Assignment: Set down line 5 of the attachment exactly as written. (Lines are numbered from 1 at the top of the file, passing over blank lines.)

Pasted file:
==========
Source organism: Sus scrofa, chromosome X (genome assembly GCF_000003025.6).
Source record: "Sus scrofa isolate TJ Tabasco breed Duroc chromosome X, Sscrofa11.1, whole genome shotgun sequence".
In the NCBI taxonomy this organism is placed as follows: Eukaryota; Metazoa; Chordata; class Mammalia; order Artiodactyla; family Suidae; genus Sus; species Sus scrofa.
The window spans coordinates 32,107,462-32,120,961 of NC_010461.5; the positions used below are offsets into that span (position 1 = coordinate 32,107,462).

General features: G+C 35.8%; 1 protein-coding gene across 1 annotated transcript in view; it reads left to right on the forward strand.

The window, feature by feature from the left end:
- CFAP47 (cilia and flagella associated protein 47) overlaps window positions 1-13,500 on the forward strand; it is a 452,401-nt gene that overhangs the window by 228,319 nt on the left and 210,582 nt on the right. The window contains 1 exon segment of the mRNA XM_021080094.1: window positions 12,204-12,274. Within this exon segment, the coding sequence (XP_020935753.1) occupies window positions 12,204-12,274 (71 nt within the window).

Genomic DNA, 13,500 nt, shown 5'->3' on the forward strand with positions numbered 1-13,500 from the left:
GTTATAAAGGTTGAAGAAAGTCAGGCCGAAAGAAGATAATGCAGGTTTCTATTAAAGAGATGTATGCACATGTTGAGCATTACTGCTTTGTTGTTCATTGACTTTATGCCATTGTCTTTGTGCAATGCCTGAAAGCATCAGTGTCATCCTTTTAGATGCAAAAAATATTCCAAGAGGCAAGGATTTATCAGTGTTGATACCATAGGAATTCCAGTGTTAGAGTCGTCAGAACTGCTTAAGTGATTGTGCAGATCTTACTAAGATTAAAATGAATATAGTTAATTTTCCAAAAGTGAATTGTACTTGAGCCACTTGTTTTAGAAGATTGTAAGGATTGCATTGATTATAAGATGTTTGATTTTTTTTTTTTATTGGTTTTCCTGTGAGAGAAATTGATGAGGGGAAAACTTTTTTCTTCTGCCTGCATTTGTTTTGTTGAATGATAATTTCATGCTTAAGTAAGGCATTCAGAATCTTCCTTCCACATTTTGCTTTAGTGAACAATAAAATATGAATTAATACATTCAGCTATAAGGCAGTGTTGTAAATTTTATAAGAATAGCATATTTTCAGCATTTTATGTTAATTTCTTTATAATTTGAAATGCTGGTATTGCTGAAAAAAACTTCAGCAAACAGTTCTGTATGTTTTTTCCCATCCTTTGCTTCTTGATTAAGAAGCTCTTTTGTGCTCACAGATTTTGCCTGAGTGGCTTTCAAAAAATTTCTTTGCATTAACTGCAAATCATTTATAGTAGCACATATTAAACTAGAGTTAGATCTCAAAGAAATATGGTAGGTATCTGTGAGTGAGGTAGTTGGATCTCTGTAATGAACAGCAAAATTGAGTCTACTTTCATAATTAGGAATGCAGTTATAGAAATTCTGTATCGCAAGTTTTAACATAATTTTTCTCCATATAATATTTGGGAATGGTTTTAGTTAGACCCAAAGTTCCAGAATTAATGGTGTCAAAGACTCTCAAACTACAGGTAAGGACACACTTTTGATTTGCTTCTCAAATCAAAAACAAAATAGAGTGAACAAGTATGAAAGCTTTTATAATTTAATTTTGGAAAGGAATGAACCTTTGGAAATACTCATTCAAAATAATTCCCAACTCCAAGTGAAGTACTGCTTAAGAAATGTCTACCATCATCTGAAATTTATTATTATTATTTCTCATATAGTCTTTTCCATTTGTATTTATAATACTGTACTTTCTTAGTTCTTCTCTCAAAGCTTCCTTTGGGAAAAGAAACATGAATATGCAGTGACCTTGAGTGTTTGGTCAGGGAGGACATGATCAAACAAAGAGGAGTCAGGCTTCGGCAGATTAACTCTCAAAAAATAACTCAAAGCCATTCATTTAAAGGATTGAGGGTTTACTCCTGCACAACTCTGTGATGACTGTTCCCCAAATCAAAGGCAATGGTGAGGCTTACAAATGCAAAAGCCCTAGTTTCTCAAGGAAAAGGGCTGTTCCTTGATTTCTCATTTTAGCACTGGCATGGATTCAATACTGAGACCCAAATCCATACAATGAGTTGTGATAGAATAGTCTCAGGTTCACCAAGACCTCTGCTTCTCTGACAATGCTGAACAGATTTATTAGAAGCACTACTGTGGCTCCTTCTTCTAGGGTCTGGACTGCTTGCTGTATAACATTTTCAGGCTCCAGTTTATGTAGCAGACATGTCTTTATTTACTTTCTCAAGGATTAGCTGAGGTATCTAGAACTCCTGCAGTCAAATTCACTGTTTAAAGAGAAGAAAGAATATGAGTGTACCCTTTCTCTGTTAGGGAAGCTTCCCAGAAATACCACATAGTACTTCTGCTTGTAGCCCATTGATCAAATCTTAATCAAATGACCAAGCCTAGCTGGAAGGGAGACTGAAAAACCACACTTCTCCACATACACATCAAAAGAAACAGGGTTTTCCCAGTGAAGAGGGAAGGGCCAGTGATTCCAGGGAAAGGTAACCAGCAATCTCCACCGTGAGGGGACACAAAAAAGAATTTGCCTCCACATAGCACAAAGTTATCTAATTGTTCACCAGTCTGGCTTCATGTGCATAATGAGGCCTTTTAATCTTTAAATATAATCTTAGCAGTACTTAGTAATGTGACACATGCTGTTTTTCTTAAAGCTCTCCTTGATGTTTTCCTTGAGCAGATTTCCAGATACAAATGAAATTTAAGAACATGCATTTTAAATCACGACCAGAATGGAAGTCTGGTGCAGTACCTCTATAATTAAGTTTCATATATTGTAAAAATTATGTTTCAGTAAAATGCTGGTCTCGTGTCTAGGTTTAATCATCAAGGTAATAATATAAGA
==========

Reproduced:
General features: G+C 35.8%; 1 protein-coding gene across 1 annotated transcript in view; it reads left to right on the forward strand.